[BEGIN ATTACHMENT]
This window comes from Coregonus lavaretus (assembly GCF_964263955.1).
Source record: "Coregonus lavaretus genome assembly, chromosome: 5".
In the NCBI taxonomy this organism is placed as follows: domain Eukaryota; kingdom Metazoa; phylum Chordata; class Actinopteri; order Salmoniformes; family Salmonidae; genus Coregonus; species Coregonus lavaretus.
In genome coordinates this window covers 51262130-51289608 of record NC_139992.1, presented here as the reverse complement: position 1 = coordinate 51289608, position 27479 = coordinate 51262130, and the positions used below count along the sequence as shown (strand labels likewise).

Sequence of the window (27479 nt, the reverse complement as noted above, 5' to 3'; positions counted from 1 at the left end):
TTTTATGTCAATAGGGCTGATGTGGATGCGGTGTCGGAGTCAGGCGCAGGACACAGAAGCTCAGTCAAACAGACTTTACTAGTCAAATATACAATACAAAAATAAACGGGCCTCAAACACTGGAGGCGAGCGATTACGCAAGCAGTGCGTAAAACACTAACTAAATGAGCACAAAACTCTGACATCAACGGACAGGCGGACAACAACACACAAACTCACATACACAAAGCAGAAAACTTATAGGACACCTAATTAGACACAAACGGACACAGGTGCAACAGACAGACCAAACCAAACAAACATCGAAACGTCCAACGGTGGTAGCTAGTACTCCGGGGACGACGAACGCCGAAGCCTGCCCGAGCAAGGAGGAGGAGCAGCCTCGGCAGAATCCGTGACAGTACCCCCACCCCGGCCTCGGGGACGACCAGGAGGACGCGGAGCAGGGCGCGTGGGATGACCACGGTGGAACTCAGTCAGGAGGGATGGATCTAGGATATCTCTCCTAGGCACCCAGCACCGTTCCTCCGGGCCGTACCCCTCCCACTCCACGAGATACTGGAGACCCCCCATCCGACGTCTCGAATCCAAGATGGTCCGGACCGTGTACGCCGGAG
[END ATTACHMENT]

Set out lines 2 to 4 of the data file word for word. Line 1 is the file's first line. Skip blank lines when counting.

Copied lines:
Source record: "Coregonus lavaretus genome assembly, chromosome: 5".
In the NCBI taxonomy this organism is placed as follows: domain Eukaryota; kingdom Metazoa; phylum Chordata; class Actinopteri; order Salmoniformes; family Salmonidae; genus Coregonus; species Coregonus lavaretus.
In genome coordinates this window covers 51262130-51289608 of record NC_139992.1, presented here as the reverse complement: position 1 = coordinate 51289608, position 27479 = coordinate 51262130, and the positions used below count along the sequence as shown (strand labels likewise).